A case can be made that Thomas E. Brennan Jr. started Jon Cooper on the path to becoming the Lightning's ninth head coach.
It was Brennan, a district court judge in Mason, Mich., who in 1999 got his young lawyer friend his first coaching gig, at Lansing, Mich., Catholic Central High, where Brennan's son was the goalie.
"The year was magical," Brennan recalled last week. "He took a ragtag group of hockey players and made them believe they could win, and they did."
They won a regional championship, to be exact, which got Cooper named coach of the year by the Lansing State Journal.
Cooper fell so in love with coaching — "I love taking 23 people who are all in different directions doing things and making them into one" — he eventually closed his law practice to pursue it full time.
Fourteen years later, Cooper, 45, is Tampa Bay's bench boss, with a 1-0-0 record after his debut Friday against the Devils.
Cooper said he did not get into coaching to reach the NHL. But success kept pushing him forward, through Junior B hockey, to Midget AAA, to junior teams in Texarkana, Texas, and St. Louis and Green Bay, Wis., to the American Hockey League, where beginning in 2010 he coached Tampa Bay affiliates in Norfolk, Va., and Syracuse, N.Y.
Cooper won North American Hockey League championships in 2007 and '08 with St. Louis, a United States Hockey League title in 2010 with Green Bay, and in 2012 led Norfolk to the Calder Cup title and a 28-game winning streak, longest by a North American pro hockey team.
"I would have been 100 percent okay if I never coached in the NHL," Cooper said. "Coming (to the Lightning) now was, 'Okay, we've done it at every level, let's go see if we can do it here.' "
The story of how Cooper got into coaching has the feel of a fantasy.
A graduate of Thomas M. Cooley Law School in Auburn Hills, Mich., Cooper was working in Brennan's court for $1,000 a month as a public defender. Cooper and Brennan were teammates on a hockey team called the Legal Eagles.
Brennan, now retired, said Cooper's nickname was "Fancy Pants" because "he was fancy with the puck and loved to score."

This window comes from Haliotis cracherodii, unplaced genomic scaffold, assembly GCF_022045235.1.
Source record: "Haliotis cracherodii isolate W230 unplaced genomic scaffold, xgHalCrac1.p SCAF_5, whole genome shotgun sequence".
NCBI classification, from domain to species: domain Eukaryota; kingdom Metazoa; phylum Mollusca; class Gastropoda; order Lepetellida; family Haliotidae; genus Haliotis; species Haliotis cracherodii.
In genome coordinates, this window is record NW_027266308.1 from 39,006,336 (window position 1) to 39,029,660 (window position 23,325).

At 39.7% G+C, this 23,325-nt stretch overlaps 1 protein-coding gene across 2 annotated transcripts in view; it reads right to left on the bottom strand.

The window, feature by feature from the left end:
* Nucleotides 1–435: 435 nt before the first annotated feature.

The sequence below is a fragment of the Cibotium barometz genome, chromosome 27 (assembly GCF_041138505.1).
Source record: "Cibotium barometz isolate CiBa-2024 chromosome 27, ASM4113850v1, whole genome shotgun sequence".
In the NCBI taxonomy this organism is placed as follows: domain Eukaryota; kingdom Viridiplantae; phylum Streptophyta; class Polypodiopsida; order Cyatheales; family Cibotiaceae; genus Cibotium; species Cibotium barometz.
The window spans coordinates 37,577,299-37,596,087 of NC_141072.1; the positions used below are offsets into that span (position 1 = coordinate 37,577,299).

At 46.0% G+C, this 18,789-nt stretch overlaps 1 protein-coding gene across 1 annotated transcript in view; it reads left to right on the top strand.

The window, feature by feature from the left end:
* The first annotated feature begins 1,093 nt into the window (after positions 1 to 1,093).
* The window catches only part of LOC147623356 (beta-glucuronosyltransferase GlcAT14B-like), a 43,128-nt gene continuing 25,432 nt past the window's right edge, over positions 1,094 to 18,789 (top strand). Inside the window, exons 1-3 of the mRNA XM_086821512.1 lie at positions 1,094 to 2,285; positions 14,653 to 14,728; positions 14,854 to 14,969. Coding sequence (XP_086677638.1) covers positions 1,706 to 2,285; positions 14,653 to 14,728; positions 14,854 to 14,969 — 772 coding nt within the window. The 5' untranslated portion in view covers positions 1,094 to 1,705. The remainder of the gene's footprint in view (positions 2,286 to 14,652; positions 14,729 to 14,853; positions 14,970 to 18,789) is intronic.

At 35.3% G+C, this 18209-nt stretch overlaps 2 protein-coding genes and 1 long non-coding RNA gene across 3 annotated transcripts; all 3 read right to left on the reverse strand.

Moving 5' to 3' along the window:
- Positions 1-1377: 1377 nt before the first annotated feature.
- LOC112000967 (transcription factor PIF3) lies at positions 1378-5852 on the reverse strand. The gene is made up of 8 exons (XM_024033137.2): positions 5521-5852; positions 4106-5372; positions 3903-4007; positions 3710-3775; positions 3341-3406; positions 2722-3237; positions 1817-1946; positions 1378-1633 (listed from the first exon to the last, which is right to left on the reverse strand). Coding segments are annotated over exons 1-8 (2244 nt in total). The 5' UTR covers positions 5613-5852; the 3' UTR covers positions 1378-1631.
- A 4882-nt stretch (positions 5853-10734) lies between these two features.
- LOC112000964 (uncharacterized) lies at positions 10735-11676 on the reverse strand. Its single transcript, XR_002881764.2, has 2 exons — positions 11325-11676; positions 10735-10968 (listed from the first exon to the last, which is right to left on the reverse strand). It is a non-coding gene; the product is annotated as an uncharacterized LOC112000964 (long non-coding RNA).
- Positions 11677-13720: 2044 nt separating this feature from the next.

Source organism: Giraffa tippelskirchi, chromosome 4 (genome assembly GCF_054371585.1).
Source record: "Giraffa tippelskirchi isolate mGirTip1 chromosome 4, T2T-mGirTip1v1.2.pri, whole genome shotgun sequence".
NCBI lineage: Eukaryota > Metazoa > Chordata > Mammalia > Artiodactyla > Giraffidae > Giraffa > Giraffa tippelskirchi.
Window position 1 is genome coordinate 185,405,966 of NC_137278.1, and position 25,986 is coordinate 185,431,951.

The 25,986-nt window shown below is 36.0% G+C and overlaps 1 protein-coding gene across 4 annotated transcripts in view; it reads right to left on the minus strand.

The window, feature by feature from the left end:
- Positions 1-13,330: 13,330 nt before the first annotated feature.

One day Brennan asked Cooper to coach his son's high school team. Cooper, who played growing up in Prince George, British Columbia, but was a lacrosse star at New York's Hofstra University, said why not.
"None of the guys were going to play pro hockey, but they loved the game," Cooper said, "and they had a coach who loved the game as well. We just kind of molded this thing together."
Catholic Central won its first regional title in 25 years. But for pure schmaltz, nothing beats its road trip to Maple Leaf Gardens in Toronto.
The historic home of the Maple Leafs was losing its tenant to the new Air Canada Centre, and Cooper and his assistant, Pat Murray, a former NHL player, bussed the Catholic Central kids to scrimmage at the Garden.
Sitting in the stands, Cooper said he had his epiphany.
"I just remember the feeling I had," he said. "I said, 'I'm never going to be able to play here, but to be able to coach here, what a feeling that would be.' It's just the feeling that got me going."
Cooper's wife, Jessie, calls her husband "a romantic."
Cooper proposed at sunset on a dock owned by Jessie's family on Lake Mitchell in Cadillac, Mich., with a bottle of champagne and what Jessie described as "really inspired words."
Jessie, who met Cooper on a blind date, said it is exactly the kind of proposal she wanted.
"He truly watches and knows and understands people," she said. "He pays attention. He's one of the few people I know in life who really does."
That is instructive because it is one way Cooper builds such strong bonds with his players.
"Jon Cooper is a people person," said Ken Young, owner of AHL Norfolk and a Tampa resident, "and by that, I mean he gets to know his players, gets to know what really makes them tick, what their interests are, and he tries to mold the team around those interests. He understands the individual, and then he's able to bring the chemistry together to make the team."
He is extremely disciplined. Jessie said his closet "looks like a military closet."
He once scored six goals in a game for Hofstra's lacrosse team, and he studied law with the intent of becoming an agent. He is so competitive, said Brendan Bruss, president of the junior Green Bay team Cooper coached, his motto was "Play anyone, any place, any time."
"He had charisma. (He is) a good-looking guy, bright," said John Danowski, Cooper's lacrosse coach at Hofstra and now the coach at Duke. "You just knew whatever he decided to do, he was going to be successful."
It just took Cooper some time to decide what to do. About being a lawyer, Cooper recalled thinking, " 'Is this what I'm going to be doing 35 years from now?' I liked what I was doing, but I didn't love what I was doing."
Now, he said, "I love what I'm doing."
"He would have made a damn good lawyer," judge Brennan said. "He would have made a lot of money. He would have been a guy who won a lot of arguments."
Instead, he's won lots of games.